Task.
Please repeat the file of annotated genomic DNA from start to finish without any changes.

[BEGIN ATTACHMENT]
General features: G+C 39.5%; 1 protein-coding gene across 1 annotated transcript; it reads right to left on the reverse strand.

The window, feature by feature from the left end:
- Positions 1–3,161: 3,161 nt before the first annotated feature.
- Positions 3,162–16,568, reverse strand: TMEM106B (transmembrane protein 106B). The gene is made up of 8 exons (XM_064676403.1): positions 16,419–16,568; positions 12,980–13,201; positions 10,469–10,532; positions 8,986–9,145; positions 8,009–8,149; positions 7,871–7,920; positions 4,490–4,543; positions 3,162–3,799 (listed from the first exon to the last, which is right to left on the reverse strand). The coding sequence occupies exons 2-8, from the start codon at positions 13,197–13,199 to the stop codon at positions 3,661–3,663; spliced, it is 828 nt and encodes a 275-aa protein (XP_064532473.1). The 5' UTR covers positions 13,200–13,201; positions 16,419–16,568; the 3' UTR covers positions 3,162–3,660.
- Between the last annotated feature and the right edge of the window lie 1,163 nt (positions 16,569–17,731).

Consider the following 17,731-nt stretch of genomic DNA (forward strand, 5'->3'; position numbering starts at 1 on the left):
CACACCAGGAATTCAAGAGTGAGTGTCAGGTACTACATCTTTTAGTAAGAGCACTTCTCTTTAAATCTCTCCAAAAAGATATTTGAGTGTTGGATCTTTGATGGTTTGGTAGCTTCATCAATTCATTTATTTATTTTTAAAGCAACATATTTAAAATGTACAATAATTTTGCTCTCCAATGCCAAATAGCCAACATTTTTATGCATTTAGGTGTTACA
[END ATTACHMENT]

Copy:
General features: G+C 39.5%; 1 protein-coding gene across 1 annotated transcript; it reads right to left on the reverse strand.

The window, feature by feature from the left end:
- Positions 1–3,161: 3,161 nt before the first annotated feature.
- Positions 3,162–16,568, reverse strand: TMEM106B (transmembrane protein 106B). The gene is made up of 8 exons (XM_064676403.1): positions 16,419–16,568; positions 12,980–13,201; positions 10,469–10,532; positions 8,986–9,145; positions 8,009–8,149; positions 7,871–7,920; positions 4,490–4,543; positions 3,162–3,799 (listed from the first exon to the last, which is right to left on the reverse strand). The coding sequence occupies exons 2-8, from the start codon at positions 13,197–13,199 to the stop codon at positions 3,661–3,663; spliced, it is 828 nt and encodes a 275-aa protein (XP_064532473.1). The 5' UTR covers positions 13,200–13,201; positions 16,419–16,568; the 3' UTR covers positions 3,162–3,660.
- Between the last annotated feature and the right edge of the window lie 1,163 nt (positions 16,569–17,731).

Consider the following 17,731-nt stretch of genomic DNA (forward strand, 5'->3'; position numbering starts at 1 on the left):
CACACCAGGAATTCAAGAGTGAGTGTCAGGTACTACATCTTTTAGTAAGAGCACTTCTCTTTAAATCTCTCCAAAAAGATATTTGAGTGTTGGATCTTTGATGGTTTGGTAGCTTCATCAATTCATTTATTTATTTTTAAAGCAACATATTTAAAATGTACAATAATTTTGCTCTCCAATGCCAAATAGCCAACATTTTTATGCATTTAGGTGTTACA